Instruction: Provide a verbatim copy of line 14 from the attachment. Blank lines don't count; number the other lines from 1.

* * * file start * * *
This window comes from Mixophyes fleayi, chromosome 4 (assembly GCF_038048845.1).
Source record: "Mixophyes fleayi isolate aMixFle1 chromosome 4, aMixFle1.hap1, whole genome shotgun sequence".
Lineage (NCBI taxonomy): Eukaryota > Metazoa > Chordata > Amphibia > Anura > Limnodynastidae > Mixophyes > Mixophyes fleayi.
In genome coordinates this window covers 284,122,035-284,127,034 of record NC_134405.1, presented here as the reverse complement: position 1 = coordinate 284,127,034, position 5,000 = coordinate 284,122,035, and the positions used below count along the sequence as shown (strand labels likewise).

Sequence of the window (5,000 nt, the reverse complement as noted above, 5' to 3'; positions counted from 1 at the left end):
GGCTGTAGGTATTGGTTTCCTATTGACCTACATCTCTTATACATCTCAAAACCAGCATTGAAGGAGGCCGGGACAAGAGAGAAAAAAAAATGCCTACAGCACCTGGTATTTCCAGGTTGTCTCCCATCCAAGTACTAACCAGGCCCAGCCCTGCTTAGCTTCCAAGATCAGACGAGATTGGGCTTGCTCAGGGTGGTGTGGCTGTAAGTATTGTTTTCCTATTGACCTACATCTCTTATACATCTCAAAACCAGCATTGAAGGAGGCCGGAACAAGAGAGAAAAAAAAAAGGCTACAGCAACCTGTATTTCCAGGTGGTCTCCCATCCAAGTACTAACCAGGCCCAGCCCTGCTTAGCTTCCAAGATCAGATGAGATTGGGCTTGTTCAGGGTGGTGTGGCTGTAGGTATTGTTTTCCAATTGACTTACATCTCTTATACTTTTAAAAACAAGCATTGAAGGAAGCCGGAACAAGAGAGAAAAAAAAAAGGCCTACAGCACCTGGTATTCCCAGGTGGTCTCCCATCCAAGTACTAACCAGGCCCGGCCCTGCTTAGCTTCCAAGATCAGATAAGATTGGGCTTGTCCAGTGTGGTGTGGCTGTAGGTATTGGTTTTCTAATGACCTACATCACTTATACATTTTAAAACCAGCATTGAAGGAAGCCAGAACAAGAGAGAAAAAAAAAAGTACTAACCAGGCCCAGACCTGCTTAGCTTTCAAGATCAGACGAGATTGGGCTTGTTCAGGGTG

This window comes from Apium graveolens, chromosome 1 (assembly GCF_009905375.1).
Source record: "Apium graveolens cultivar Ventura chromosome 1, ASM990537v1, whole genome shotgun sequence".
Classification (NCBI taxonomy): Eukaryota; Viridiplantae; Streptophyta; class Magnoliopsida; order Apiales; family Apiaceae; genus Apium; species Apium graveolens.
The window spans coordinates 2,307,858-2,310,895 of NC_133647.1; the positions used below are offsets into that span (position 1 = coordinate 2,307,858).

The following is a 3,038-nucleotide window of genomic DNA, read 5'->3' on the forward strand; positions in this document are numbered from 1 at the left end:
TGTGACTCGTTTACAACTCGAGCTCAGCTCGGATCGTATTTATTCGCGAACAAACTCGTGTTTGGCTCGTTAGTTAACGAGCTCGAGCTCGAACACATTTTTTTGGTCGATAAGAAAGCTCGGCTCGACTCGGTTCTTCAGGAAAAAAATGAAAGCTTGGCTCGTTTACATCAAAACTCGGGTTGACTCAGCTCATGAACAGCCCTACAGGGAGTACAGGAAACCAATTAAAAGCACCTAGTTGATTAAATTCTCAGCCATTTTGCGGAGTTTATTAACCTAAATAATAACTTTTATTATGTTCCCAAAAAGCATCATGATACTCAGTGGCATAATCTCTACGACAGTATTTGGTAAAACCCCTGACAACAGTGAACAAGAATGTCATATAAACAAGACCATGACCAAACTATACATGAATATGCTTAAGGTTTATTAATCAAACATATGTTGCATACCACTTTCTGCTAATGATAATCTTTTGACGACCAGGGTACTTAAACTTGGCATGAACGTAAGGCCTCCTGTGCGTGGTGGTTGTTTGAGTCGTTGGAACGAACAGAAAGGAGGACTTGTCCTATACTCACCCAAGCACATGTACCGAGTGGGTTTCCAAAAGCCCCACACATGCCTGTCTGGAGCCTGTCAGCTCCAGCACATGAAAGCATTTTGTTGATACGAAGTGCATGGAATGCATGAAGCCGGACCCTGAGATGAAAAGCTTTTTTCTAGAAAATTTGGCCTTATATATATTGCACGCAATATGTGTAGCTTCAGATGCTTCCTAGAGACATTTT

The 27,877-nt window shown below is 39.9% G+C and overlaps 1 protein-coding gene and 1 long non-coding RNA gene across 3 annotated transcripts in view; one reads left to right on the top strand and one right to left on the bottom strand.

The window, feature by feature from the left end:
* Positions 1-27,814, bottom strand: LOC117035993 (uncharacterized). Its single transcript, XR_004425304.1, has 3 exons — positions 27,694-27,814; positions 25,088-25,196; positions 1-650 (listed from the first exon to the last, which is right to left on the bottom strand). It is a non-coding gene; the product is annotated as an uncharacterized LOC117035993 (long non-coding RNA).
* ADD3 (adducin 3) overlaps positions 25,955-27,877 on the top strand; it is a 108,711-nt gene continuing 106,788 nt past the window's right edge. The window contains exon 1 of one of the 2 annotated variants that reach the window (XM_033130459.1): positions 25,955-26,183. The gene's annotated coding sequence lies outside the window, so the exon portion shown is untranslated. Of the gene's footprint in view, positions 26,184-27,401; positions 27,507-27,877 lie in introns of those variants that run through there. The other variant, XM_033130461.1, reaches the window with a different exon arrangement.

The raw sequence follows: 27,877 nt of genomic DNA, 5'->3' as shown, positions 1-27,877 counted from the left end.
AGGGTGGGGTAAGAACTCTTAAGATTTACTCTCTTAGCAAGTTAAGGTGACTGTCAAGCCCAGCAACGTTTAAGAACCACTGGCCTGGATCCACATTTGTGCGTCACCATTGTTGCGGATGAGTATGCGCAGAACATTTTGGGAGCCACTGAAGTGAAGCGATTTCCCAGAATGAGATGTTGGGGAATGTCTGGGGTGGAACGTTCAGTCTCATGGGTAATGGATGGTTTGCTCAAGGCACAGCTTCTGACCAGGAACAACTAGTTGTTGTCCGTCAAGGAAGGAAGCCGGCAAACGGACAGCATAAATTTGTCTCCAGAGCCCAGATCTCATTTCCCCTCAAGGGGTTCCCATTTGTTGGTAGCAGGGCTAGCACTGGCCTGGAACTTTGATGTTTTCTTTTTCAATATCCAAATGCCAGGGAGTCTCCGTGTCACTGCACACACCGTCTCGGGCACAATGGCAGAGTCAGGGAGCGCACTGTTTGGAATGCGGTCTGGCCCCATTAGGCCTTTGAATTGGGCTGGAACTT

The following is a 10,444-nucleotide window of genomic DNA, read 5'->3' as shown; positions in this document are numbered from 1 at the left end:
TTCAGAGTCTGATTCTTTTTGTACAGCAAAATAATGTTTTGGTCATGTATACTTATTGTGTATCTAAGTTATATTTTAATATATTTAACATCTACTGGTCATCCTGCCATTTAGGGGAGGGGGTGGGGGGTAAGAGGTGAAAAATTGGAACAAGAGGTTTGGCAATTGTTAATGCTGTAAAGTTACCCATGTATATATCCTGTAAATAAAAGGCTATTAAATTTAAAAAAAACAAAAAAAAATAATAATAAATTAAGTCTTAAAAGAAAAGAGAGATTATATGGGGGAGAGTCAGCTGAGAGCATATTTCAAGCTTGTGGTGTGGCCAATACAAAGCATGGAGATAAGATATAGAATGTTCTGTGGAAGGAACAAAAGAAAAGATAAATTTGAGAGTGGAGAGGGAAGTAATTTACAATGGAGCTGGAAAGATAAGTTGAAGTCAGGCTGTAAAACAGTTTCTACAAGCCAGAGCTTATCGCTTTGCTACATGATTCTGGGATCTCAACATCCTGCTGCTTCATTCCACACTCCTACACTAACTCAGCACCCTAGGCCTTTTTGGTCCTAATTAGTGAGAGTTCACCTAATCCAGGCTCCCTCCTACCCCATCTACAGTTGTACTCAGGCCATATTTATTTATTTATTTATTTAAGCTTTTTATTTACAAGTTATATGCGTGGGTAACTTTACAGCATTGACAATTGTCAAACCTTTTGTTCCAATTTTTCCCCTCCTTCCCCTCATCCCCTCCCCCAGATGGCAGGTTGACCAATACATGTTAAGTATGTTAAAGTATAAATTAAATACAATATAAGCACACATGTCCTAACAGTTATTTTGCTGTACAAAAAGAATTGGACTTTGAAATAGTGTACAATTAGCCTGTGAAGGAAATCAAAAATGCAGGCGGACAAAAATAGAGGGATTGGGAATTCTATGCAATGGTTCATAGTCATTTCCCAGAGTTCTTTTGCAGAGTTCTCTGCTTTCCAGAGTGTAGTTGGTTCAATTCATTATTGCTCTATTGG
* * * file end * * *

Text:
The window, feature by feature from the left end: